Biden’s Top Interior Pick Haaland Draws Pushback From House
(Bloomberg) -- Representative Deb Haaland is President-elect Joe Biden’s preferred candidate to lead the Interior Department though a final decision has been delayed as House leaders express concerns about filling her seat and other vacant spots.
The selection process was described by people familiar with the matter. Haaland didn’t respond to requests for comment left at her office. But a person familiar with the matter said she is interested and her team and Biden’s team are having conversations about her role.
If chosen and confirmed as interior secretary, Haaland would become the first American Indian cabinet secretary in U.S. history. Haaland, a Democrat, was just elected to her second term representing New Mexico in the House.
But top House leaders, including Speaker Nancy Pelosi and Steny Hoyer, have warned the Biden-Harris transition team against picking another Democratic lawmaker for a cabinet post. While a Democrat is governor of New Mexico and the seat would likely stay in Democratic hands, it could take months to hold a special election.
Biden previously tapped two other Democratic representatives, Cedric Richmond of Louisiana and Marcia Fudge of Ohio, for administration posts. While the seats are likely to remain in Democratic control, the wait to fill them in special elections will leave House Democrats with a narrower majority.
Under New Mexico law, Haaland would not have to resign her House seat until her confirmation is complete. The New Mexico secretary of state, now a Democrat, would then have 10 days to set the date of a general election to fill the vacancy, to occur within 77 to 91 days of the vacancy taking effect.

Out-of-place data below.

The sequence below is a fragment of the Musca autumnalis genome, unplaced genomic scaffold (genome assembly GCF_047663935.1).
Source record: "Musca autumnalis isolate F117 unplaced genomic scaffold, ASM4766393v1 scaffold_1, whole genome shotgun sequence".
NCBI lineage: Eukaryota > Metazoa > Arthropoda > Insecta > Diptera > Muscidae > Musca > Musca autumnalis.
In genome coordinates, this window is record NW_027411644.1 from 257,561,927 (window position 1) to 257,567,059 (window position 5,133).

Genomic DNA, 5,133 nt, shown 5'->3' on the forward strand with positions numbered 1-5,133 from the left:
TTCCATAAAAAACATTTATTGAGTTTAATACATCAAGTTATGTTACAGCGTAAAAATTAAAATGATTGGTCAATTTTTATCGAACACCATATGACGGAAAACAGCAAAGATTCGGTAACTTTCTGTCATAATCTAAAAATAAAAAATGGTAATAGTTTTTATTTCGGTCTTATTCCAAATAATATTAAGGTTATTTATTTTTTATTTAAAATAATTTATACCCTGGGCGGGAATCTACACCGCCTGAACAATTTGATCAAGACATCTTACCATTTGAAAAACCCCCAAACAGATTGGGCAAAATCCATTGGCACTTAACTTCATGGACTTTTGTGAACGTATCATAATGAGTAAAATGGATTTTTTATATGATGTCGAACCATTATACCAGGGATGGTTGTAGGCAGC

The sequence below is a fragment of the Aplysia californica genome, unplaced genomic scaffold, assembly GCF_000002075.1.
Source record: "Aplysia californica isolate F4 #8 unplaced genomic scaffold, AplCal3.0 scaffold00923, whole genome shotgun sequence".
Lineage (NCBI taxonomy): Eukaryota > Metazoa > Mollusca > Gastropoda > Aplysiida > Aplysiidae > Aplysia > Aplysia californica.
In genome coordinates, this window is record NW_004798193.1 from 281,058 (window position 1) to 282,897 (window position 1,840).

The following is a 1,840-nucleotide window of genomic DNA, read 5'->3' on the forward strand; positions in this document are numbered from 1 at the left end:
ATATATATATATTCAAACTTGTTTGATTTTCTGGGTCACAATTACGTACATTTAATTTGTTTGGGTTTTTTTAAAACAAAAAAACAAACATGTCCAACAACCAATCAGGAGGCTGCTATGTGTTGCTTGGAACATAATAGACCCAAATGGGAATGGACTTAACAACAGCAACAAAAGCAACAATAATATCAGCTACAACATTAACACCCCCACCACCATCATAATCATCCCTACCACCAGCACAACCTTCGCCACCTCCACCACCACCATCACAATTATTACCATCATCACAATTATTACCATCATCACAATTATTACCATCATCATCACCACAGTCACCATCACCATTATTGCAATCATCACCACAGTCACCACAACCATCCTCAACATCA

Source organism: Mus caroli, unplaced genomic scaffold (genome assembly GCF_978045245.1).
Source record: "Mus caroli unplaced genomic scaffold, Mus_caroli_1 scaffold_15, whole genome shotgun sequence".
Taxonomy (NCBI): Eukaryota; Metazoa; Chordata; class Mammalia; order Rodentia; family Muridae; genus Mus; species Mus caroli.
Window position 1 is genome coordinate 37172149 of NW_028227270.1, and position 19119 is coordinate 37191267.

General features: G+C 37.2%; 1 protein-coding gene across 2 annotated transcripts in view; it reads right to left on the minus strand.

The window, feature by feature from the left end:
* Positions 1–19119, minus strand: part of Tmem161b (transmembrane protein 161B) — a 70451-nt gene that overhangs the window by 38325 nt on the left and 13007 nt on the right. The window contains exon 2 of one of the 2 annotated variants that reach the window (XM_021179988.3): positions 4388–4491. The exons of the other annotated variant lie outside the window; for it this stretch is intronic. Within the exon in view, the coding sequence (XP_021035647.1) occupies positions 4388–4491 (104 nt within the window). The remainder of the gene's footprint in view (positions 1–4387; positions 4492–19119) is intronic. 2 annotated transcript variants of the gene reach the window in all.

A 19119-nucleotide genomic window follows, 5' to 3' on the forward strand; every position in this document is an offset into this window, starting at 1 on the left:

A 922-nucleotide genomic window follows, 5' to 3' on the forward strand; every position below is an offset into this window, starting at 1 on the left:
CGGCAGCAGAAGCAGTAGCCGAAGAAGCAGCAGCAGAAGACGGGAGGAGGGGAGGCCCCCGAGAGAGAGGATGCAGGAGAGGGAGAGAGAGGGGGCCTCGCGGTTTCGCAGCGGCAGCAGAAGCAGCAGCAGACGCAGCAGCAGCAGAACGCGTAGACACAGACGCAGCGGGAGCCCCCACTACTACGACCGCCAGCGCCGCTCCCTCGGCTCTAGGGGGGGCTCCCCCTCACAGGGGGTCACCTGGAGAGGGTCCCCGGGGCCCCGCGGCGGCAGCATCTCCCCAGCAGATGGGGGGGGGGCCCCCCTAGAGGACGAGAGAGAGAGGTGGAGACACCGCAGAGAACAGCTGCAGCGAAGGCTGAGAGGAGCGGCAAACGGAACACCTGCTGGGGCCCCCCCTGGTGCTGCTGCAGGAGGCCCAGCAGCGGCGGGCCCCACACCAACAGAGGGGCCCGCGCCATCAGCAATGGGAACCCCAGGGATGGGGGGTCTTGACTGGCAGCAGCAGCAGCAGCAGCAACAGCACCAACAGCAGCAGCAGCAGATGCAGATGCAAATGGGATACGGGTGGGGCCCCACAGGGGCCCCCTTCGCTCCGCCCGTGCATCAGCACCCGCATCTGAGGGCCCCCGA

The Interior Department runs the national park system and oversees grazing, recreation, energy development and other activities on about a fifth of the U.S. The department holds trust title to more than 56 million acres of lands for tribal nations and its Bureau of Indian Affairs works directly with 578 federally recognized Native American tribes.
Haaland, a 60-year-old citizen of the Laguna Pueblo, a 7,700-member tribe west of Albuquerque, New Mexico, has drawn widespread praise from environmental groups and tribal leaders. They say she would bring a deep commitment to protect the land to an agency in charge of 500 million acres of it.
Biden is also said to have chosen Jennifer Granholm, the former governor of the politically pivotal state of Michigan, to lead the Department of Energy, people familiar with the matter said.
Gina McCarthy, a former EPA administrator, is a finalist to run a new White House office on climate change, another person familiar with that matter said. McCarthy, who now leads the Natural Resources Defense Council, was the driving force behind President Barack Obama’s efforts to combat climate change through regulation, including his signature Clean Power Plan.
Brenda Mallory is the preferred choice to lead the White House Council on Environmental Quality, according to a person familiar with that matter. Mallory, who served as the agency’s general counsel under Obama, has more recently been the director of regulatory policy for the Southern Environmental Law Center, a group that uses litigation to promote clean air, safe water and wildlife conservation.
Separately, Biden’s advisers have been deliberating over who should lead the Environmental Protection Agency.
The struggle has been playing out since late last week, as transition advisers ruled out a once-favored candidate, Mary Nichols, and decided to widen the pool of potential picks, according to people familiar with the matter. Contenders for the post include North Carolina regulator Michael Regan, New York University’s Richard Revesz and National Wildlife Federation president Collin O’Mara.
Transition aides also have considered Los Angeles Mayor Eric Garcetti for the post.
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